Optical satellite communication: The next generation communication instruments for space science and exploration
Space agencies across the globe have set their sights on the Moon and deep-space. But venturing as far as the Moon or even further, to Mars, makes it increasingly difficult to transmit the tremendous amounts of data that we collect there. With optical communication systems we can provide a compact solution that is as energy efficient as a halogen headlight. A new project may bring us closer to that desired communication system.
Creating the opportunity
Technological advances allow for more sophisticated instrumentation, which in turn helps us learn more about the universe by gathering more data. But these increasing amounts of data will require a system with high data rate uplink and downlink to transfer the data between the source and Earth. For example, on the International Space Station (ISS), astronauts have uplink speeds of up to 25 Mbps, and downlink speeds of 300 Mbps. These speeds drastically decrease over great distances.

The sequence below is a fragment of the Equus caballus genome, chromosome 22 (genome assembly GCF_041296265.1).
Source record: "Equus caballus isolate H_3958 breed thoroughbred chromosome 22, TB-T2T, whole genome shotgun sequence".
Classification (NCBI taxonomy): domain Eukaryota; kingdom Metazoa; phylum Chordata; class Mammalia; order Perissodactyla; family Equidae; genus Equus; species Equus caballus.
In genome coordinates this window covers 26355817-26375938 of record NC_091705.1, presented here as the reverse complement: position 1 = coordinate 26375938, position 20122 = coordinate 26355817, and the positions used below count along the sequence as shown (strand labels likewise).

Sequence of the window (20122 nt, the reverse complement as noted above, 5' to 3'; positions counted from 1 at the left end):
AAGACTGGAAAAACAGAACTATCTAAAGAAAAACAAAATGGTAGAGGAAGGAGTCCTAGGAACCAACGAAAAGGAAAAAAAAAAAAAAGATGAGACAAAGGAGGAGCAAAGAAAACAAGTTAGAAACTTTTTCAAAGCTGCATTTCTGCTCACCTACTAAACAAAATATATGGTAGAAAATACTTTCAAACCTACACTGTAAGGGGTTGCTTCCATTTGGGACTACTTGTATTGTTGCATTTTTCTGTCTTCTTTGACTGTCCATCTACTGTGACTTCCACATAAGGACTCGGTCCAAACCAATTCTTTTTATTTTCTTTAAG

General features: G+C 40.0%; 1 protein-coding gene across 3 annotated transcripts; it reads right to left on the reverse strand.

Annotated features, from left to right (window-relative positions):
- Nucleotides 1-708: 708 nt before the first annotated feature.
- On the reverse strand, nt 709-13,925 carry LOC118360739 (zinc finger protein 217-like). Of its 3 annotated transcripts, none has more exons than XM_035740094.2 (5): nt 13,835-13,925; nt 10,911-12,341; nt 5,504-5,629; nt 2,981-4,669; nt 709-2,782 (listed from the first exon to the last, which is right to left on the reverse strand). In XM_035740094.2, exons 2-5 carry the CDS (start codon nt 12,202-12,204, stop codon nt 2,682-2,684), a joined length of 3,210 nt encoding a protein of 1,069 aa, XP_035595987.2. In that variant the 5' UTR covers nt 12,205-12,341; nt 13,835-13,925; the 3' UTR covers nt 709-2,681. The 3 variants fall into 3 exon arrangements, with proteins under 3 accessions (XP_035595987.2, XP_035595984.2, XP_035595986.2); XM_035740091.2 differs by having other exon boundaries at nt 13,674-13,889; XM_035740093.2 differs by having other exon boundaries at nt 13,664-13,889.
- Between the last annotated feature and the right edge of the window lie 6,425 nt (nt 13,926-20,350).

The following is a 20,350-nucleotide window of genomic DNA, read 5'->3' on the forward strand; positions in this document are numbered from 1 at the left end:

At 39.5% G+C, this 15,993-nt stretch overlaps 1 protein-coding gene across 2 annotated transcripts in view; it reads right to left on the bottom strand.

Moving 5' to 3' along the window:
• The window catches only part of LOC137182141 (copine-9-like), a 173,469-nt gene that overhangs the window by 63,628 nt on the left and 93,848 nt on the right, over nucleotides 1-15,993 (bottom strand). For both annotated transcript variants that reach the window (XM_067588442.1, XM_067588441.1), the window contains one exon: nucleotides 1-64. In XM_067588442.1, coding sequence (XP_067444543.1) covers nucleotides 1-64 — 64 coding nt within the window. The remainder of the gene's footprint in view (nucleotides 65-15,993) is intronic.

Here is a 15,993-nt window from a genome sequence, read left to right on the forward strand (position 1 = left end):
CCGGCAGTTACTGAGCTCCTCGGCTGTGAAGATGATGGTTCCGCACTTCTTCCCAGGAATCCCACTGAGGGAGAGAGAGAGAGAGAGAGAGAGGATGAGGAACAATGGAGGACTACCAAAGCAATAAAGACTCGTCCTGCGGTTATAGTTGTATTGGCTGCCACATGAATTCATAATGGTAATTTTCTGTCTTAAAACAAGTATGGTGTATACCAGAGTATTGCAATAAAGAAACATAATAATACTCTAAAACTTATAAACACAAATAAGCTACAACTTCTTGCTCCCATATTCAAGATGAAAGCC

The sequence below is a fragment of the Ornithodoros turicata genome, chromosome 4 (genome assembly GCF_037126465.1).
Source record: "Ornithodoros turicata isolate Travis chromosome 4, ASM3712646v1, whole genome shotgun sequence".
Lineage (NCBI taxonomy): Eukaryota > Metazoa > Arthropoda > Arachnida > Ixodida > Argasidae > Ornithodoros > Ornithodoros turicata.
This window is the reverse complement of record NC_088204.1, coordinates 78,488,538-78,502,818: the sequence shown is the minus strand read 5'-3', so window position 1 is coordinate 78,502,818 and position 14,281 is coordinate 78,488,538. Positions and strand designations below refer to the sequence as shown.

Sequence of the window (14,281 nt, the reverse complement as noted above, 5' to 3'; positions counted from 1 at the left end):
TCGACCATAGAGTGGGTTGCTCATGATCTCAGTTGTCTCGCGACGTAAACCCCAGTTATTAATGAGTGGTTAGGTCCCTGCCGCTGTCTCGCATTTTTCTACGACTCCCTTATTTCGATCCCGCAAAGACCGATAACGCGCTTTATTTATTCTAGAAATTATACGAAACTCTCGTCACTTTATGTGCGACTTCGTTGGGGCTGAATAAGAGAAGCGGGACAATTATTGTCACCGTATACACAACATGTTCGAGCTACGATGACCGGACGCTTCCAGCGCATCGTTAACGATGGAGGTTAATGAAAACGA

For deep-space exploration, including a Lunar Gateway, Space Weather Missions or an orbiter around Mars, a faster, more stable type of communication is needed. TNO and the European Space Agency (ESA) signed a two-year contract to investigate the use of optical communication technology to enable swift and efficient optical communication for deep-space missions. A first goal in this deep-space optical communication development is to provide a 300 Mbps downlink when transmitting from the Moon, which is a thousand times farther away than the one on ISS.